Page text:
One of the most incredibly special guitarists
in rock, a guy who revolutionized the way of playing the guitar and, above all,
the way of making music at the end of the 60s. Leading his band, The
Allman Brothers Band, Duane Allman
reached levels with the guitar that very few had obtained before, and that very
few have achieved since. In sum, we are talking about a real genius, a guy who
at barely 20 years old had so much magic in his hands and his head that today
many continue to consider him to be one of the greatest talents that rock has
ever given. Big words.
With a style that was born between blues and jazz, and a filter based on the most wild and indominatable improvisation, Duane Allman formed, together with Dickey Betts, one of the guitar duos that has most frequently put the hairs on end of the fans of good rock.
The guitar of Duane of the Allman Brothers was unmistakenably a Gibson Les Paul. We could say that from 69 to 71 he mainly used three distinct Les Paul guitars. The first, and the one that he mainly uses on the band’s first two albums, is a 1957 Gibson Les Paul Goldtop with the legendary PAF attached, which he would change in 69 for a 59 Gibson Les Paul Standard Cherry Burst (although he kept the pickups from the Goldtop); this would be his main guitar and is the one that we hear on the mythical Live at the Fillmore until his tragic death. The third ‘sister’ Les Paul was used to substitute the Cherry Burst, and the last images that we have of him show Duane almost always playing this guitar. Due to a repair it is difficult to know if it is another 59 - or even one from a previous year - but we do know that this guitar arrived in Duane’s hands via a contact that Billy Gibbons himself gave to Duane, who had for some time been looking for a Tobacco Burst guitar.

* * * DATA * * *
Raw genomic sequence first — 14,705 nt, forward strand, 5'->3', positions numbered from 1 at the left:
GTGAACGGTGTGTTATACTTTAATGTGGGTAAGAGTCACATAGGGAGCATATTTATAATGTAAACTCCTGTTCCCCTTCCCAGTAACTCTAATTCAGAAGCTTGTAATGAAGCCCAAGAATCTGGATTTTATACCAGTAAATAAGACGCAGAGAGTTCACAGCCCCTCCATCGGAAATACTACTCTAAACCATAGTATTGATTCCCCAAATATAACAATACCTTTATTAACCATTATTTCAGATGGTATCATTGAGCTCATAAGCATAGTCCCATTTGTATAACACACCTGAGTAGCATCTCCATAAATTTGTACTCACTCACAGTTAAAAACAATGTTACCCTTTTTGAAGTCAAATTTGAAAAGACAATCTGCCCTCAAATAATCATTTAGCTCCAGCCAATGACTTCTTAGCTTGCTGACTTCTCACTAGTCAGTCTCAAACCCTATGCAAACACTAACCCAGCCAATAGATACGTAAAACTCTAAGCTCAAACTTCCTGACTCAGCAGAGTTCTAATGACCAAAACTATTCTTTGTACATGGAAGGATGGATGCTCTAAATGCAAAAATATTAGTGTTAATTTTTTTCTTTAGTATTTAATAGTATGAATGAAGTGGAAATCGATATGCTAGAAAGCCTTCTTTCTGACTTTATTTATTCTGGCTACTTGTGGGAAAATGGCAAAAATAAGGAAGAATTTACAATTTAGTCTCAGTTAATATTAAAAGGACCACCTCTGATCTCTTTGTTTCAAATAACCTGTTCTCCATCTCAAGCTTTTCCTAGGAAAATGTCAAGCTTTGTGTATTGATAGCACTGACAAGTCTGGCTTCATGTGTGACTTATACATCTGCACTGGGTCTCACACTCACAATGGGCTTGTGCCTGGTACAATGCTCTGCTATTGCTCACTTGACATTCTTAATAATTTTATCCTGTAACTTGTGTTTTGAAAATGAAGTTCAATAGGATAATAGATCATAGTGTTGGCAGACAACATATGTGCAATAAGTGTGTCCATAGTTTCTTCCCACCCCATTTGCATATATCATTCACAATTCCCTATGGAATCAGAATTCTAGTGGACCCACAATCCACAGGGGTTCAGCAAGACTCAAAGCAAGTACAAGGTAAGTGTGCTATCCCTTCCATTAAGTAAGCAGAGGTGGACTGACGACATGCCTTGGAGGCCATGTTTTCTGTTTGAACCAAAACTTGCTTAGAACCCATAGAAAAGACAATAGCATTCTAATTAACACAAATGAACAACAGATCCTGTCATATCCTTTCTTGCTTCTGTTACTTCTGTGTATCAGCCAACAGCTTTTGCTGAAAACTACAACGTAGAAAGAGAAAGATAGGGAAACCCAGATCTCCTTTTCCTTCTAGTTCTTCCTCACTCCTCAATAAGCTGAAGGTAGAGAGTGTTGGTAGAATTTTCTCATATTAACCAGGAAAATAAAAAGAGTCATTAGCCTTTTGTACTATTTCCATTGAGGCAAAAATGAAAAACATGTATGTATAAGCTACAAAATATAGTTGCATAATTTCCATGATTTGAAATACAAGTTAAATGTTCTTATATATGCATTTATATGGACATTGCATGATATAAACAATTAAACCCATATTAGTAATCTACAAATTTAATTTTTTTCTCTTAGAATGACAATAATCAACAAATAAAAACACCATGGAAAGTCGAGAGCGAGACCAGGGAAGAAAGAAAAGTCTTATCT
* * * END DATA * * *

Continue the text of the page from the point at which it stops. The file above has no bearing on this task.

Like in the fairy tales, or rather those of Tolkien, Duane’s daughter, called Galadriel, - and emulating the history of Arwen who convinced her father to bring the sword of Andúril to Aragorn before the final battle - had the marvellous idea of uniting these three guitarists in the Allman Brothers’ farewell concert at New York’s Beacon Theatre in 2014. Galadriel brought them together and put them in the hands of Warren Haynes and Derek Trucks in order to make them sound once again with his brother Gregg and his friends Butch Trucks (the original drummer and Derek’s uncle) and Jaimoe Johanson (percussionist and another of the original survivors ‘able to say goodbye’ to the band from the stage). Guitars Exchange never had the pleasure of knowing Galadriel Allman, but from this article we would like to thank her for having been as thoughtful as that; these things touch the souls of guitarists.
Specifically ‘touching the soul’ was the speciality of her father. In particular he will be remembered for perhaps being the guy who has done it most times with a guitar and a slide. And curiously the most famous slide in the history of rock was a bottle of pills Coricidin. It is worth recalling these primitive details in a world like that of today in which we have slides of all sizes, weights, diameters, materials and prices... Duane Allman only needed a bottle of pills and to listen to Statesboro blues from Taj Mahal’s first album to start playing along with it and learning, in only a few hours according to the words of his own brother Gregg, how to dominate a technique that he would always be praised for.
Duane Allman took jazz to the blues, the blues and country to rock, he mixed it with soul, which he himself had absorbed from the greats of the genre by playing for them as a session musician, and created a new sound called ‘Southern Rock’. This sound touched the most sensitive fibres of the best guitarists from ‘the first period’ (we are not going to speak here of the adoration that Clapton felt for him from the moment he heard him playing Hey Jude by Wilson Pickett) to the whole following generation, and even all those who came many years later to that motorbike accident that took the life of a ‘boy’ of 24 who had already revolutionized the world of the electric guitar forever.